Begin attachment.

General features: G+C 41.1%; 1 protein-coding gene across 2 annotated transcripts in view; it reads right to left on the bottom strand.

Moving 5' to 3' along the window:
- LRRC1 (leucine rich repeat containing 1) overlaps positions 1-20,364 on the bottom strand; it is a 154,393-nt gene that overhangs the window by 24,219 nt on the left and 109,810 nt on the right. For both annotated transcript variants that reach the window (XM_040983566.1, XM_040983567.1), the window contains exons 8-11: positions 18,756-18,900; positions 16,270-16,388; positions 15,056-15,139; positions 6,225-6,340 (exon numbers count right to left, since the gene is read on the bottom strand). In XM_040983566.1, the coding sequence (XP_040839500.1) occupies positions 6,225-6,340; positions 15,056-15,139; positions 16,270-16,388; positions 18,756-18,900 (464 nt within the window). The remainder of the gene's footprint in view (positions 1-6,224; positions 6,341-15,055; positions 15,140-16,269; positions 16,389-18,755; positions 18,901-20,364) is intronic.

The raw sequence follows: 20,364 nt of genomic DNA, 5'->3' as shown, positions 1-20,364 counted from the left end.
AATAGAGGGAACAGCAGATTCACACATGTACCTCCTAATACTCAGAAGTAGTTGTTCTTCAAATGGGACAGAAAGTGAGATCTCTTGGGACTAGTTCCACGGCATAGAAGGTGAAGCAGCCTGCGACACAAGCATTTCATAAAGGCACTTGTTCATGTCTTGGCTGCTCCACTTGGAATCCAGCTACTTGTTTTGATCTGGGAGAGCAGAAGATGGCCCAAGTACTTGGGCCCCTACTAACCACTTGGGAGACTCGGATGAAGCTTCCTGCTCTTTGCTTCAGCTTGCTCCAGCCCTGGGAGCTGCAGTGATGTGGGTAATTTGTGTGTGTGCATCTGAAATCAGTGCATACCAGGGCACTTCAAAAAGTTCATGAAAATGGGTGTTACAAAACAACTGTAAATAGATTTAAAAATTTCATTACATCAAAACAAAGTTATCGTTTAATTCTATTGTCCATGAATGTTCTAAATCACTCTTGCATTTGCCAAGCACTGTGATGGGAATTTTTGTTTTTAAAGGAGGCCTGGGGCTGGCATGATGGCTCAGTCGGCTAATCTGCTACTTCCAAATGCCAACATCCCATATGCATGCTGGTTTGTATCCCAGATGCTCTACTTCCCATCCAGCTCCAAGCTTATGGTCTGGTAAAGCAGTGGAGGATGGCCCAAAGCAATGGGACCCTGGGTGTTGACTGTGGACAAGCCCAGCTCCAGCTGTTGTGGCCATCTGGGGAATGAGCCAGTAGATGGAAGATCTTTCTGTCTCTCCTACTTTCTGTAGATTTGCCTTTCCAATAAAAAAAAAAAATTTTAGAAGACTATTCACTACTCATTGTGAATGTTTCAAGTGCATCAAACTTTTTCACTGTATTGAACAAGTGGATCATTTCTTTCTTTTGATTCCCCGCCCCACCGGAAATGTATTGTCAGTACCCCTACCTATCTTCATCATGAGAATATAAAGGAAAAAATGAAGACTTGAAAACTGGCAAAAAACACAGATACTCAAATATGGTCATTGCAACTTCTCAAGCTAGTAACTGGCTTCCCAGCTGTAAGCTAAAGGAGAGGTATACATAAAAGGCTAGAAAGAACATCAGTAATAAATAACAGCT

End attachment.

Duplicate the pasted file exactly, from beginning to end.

General features: G+C 41.1%; 1 protein-coding gene across 2 annotated transcripts in view; it reads right to left on the bottom strand.

Moving 5' to 3' along the window:
- LRRC1 (leucine rich repeat containing 1) overlaps positions 1-20,364 on the bottom strand; it is a 154,393-nt gene that overhangs the window by 24,219 nt on the left and 109,810 nt on the right. For both annotated transcript variants that reach the window (XM_040983566.1, XM_040983567.1), the window contains exons 8-11: positions 18,756-18,900; positions 16,270-16,388; positions 15,056-15,139; positions 6,225-6,340 (exon numbers count right to left, since the gene is read on the bottom strand). In XM_040983566.1, the coding sequence (XP_040839500.1) occupies positions 6,225-6,340; positions 15,056-15,139; positions 16,270-16,388; positions 18,756-18,900 (464 nt within the window). The remainder of the gene's footprint in view (positions 1-6,224; positions 6,341-15,055; positions 15,140-16,269; positions 16,389-18,755; positions 18,901-20,364) is intronic.

The raw sequence follows: 20,364 nt of genomic DNA, 5'->3' as shown, positions 1-20,364 counted from the left end.
AATAGAGGGAACAGCAGATTCACACATGTACCTCCTAATACTCAGAAGTAGTTGTTCTTCAAATGGGACAGAAAGTGAGATCTCTTGGGACTAGTTCCACGGCATAGAAGGTGAAGCAGCCTGCGACACAAGCATTTCATAAAGGCACTTGTTCATGTCTTGGCTGCTCCACTTGGAATCCAGCTACTTGTTTTGATCTGGGAGAGCAGAAGATGGCCCAAGTACTTGGGCCCCTACTAACCACTTGGGAGACTCGGATGAAGCTTCCTGCTCTTTGCTTCAGCTTGCTCCAGCCCTGGGAGCTGCAGTGATGTGGGTAATTTGTGTGTGTGCATCTGAAATCAGTGCATACCAGGGCACTTCAAAAAGTTCATGAAAATGGGTGTTACAAAACAACTGTAAATAGATTTAAAAATTTCATTACATCAAAACAAAGTTATCGTTTAATTCTATTGTCCATGAATGTTCTAAATCACTCTTGCATTTGCCAAGCACTGTGATGGGAATTTTTGTTTTTAAAGGAGGCCTGGGGCTGGCATGATGGCTCAGTCGGCTAATCTGCTACTTCCAAATGCCAACATCCCATATGCATGCTGGTTTGTATCCCAGATGCTCTACTTCCCATCCAGCTCCAAGCTTATGGTCTGGTAAAGCAGTGGAGGATGGCCCAAAGCAATGGGACCCTGGGTGTTGACTGTGGACAAGCCCAGCTCCAGCTGTTGTGGCCATCTGGGGAATGAGCCAGTAGATGGAAGATCTTTCTGTCTCTCCTACTTTCTGTAGATTTGCCTTTCCAATAAAAAAAAAAAATTTTAGAAGACTATTCACTACTCATTGTGAATGTTTCAAGTGCATCAAACTTTTTCACTGTATTGAACAAGTGGATCATTTCTTTCTTTTGATTCCCCGCCCCACCGGAAATGTATTGTCAGTACCCCTACCTATCTTCATCATGAGAATATAAAGGAAAAAATGAAGACTTGAAAACTGGCAAAAAACACAGATACTCAAATATGGTCATTGCAACTTCTCAAGCTAGTAACTGGCTTCCCAGCTGTAAGCTAAAGGAGAGGTATACATAAAAGGCTAGAAAGAACATCAGTAATAAATAACAGCT